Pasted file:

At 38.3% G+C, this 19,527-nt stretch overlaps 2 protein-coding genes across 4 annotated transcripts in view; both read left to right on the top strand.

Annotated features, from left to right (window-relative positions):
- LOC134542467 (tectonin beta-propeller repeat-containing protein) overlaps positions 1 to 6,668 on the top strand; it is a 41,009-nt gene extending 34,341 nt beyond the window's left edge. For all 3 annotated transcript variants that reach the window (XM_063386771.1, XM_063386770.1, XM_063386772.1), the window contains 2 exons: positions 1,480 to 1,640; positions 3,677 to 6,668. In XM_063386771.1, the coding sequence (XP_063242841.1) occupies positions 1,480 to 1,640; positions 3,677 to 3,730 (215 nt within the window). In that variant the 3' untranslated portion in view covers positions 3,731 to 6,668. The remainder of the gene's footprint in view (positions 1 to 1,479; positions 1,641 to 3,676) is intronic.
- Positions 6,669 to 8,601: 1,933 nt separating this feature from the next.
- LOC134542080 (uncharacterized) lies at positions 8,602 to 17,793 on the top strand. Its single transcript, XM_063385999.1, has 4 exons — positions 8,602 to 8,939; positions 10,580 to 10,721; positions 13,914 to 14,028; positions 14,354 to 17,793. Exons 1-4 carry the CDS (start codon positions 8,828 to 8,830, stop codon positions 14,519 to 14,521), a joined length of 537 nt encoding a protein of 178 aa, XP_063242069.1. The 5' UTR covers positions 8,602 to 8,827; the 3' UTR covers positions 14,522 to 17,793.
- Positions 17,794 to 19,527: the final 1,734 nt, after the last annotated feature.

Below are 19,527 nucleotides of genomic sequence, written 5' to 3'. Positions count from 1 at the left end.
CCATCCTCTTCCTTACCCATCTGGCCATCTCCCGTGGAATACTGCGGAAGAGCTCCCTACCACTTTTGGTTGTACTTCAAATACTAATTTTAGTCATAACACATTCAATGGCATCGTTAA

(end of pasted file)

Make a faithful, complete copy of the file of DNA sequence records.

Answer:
At 38.3% G+C, this 19,527-nt stretch overlaps 2 protein-coding genes across 4 annotated transcripts in view; both read left to right on the top strand.

Annotated features, from left to right (window-relative positions):
- LOC134542467 (tectonin beta-propeller repeat-containing protein) overlaps positions 1 to 6,668 on the top strand; it is a 41,009-nt gene extending 34,341 nt beyond the window's left edge. For all 3 annotated transcript variants that reach the window (XM_063386771.1, XM_063386770.1, XM_063386772.1), the window contains 2 exons: positions 1,480 to 1,640; positions 3,677 to 6,668. In XM_063386771.1, the coding sequence (XP_063242841.1) occupies positions 1,480 to 1,640; positions 3,677 to 3,730 (215 nt within the window). In that variant the 3' untranslated portion in view covers positions 3,731 to 6,668. The remainder of the gene's footprint in view (positions 1 to 1,479; positions 1,641 to 3,676) is intronic.
- Positions 6,669 to 8,601: 1,933 nt separating this feature from the next.
- LOC134542080 (uncharacterized) lies at positions 8,602 to 17,793 on the top strand. Its single transcript, XM_063385999.1, has 4 exons — positions 8,602 to 8,939; positions 10,580 to 10,721; positions 13,914 to 14,028; positions 14,354 to 17,793. Exons 1-4 carry the CDS (start codon positions 8,828 to 8,830, stop codon positions 14,519 to 14,521), a joined length of 537 nt encoding a protein of 178 aa, XP_063242069.1. The 5' UTR covers positions 8,602 to 8,827; the 3' UTR covers positions 14,522 to 17,793.
- Positions 17,794 to 19,527: the final 1,734 nt, after the last annotated feature.

Below are 19,527 nucleotides of genomic sequence, written 5' to 3'. Positions count from 1 at the left end.
CCATCCTCTTCCTTACCCATCTGGCCATCTCCCGTGGAATACTGCGGAAGAGCTCCCTACCACTTTTGGTTGTACTTCAAATACTAATTTTAGTCATAACACATTCAATGGCATCGTTAA